Testing realtime PID in Simulink on Hardware

curve_fitting

This information was contained in my Quatbot project post, but I have moved it here instead.

I decided to test out some PID control of the speed of a wheel in a project I was making. I thought it might be interesting to interface directly with Simulink in Matlab and try and use the provided Toolbox.

This allowed the ability to capture data, control speed, and used the Simulink control block ‘live’ in real time with the hardware.

 

So in order to do this I connect the motor and optical sensor to an FPGA, the FPGA then connected via a serial link to the computer.

Below show the setup used:

 

Simulink allows the creation of custom blocks called S-functions. I created 2 S-functions, one for reading serial data – this acted as a Simulink source; and the other which wrote serial data – this acted as a Simulink sink.

These 2 files are here:

s_func_serial_input.m

s_func_serial_output.m

A picture of the hardware is show below:

Wheel speed VS PWM duty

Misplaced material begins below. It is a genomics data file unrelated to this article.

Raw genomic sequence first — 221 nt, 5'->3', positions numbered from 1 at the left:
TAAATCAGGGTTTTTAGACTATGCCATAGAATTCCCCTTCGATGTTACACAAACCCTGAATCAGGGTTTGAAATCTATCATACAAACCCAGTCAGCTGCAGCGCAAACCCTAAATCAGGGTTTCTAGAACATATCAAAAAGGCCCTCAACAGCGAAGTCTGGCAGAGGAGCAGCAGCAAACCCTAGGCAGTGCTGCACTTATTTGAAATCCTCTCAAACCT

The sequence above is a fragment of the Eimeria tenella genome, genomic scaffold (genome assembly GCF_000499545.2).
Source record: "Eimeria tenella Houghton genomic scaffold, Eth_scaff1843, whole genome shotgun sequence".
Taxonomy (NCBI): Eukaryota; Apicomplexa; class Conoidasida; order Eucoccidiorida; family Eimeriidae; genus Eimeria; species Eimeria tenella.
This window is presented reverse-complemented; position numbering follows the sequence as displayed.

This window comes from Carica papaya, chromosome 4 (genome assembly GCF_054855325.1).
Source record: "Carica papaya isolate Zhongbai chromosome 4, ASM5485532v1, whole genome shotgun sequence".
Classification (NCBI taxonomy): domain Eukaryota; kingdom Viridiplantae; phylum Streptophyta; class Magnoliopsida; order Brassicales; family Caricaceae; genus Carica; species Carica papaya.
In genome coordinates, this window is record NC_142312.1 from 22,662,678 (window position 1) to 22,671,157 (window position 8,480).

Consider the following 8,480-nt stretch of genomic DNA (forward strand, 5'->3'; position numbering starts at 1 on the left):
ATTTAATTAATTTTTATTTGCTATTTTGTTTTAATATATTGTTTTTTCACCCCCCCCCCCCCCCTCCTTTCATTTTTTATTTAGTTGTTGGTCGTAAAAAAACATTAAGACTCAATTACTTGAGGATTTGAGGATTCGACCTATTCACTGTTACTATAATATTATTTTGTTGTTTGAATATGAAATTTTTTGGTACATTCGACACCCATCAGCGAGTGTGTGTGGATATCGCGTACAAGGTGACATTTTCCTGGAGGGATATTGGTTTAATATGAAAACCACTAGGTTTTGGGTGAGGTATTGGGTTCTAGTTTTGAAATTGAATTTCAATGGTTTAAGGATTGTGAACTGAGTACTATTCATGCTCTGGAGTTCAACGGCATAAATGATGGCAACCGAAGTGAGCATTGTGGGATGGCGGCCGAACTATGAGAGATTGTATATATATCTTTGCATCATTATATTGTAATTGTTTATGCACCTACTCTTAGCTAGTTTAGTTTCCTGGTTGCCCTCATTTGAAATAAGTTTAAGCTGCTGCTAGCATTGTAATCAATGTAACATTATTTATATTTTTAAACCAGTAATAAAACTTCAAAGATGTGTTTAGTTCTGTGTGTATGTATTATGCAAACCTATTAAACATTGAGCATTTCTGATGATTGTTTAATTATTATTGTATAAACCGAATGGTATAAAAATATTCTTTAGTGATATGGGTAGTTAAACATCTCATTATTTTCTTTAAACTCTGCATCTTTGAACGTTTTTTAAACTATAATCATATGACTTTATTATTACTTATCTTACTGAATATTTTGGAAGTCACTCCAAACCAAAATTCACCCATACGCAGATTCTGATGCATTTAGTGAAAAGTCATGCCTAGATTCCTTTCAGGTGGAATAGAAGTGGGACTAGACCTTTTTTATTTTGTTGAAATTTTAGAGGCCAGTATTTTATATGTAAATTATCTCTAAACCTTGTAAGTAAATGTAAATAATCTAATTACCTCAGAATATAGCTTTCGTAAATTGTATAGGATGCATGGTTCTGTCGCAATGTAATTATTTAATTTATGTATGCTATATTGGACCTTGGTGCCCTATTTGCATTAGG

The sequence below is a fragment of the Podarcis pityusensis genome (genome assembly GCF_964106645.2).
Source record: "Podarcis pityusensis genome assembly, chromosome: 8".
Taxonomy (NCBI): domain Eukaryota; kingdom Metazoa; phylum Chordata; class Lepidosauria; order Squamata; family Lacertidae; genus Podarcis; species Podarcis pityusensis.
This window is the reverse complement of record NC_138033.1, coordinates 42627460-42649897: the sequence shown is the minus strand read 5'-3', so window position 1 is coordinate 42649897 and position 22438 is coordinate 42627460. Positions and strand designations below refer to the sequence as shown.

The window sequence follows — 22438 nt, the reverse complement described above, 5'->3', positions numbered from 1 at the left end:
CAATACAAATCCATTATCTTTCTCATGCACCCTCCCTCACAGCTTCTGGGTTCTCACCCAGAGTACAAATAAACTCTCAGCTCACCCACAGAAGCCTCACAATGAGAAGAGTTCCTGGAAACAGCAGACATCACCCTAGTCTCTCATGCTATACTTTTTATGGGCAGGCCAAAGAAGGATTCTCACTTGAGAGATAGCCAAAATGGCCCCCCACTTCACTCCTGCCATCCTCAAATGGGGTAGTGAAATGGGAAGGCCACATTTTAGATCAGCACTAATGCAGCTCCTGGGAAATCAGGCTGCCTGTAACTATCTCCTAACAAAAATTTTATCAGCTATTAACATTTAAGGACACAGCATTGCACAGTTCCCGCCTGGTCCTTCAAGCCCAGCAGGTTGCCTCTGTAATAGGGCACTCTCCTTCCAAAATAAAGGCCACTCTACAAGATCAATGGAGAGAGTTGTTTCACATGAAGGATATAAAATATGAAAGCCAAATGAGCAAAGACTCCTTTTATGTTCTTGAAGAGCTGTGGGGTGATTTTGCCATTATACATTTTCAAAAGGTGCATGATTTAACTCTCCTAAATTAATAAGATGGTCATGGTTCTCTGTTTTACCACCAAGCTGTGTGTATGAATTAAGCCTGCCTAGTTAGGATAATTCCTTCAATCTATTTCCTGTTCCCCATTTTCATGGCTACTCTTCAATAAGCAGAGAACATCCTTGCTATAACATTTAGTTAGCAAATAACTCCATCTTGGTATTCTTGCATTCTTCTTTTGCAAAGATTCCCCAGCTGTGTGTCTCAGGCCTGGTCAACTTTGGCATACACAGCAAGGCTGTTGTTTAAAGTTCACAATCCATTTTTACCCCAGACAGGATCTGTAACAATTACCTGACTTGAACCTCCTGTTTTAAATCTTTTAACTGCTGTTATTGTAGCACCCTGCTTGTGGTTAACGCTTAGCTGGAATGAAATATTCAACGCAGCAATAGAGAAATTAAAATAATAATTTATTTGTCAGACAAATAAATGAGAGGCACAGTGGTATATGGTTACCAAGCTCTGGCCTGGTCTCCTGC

Below shows actual wheel speed vs ramped input PWM duty. The flat bit at the start is a programmed dead zone, this was to try and make it slightly more linear. But as you can see, it is still very non-linear!

Wheel speed vs ramped input

In order to make the wheel speed linear w.r.t PWM duty, I created a lookup table in Matlab as follows:

  • Captured measured speed to Matlab array
  • Reversed X and Y on captured data
  • Used reversed data in Matlab Curve Fitting Tool (cftool)
  • Created polynomial of curve (used 9th order)
  • Generate Lookup table from polynomial function

 

The same test as above was performed again, but this time with the lookup table inserted after the input data. As you can see the wheel speed is now much more linear. This is useful when using any control loop.

PID Control

Using the standard PID control block in Simulink, I connected up the closed loop system. The output of the PID is sent though the Lookup Table created above. The desired speed (Input Speed) was defined as an array in Matlab.

Below shows the Simulink diagram, and the results after a run:

Input Speed – The desired speed of the wheel

Output Speed – The actual measure speed of the wheel

PID Output – The PWM duty being sent to the motor

Error Signal – The difference between Input Speed and Output Speed

The update rate was about 50ms. The real time delays in the system are:

Laptop CPU (low), Serial transmission(medium), USB->Serial latency(high).

When running, the simulation will simply run as fast as possible, and has no real concept about time. In fact Simulink doesn’t even know it is running with a real system in real time.

 

Below shows a run when the PID parameters are incorrectly set, rendering it unstable.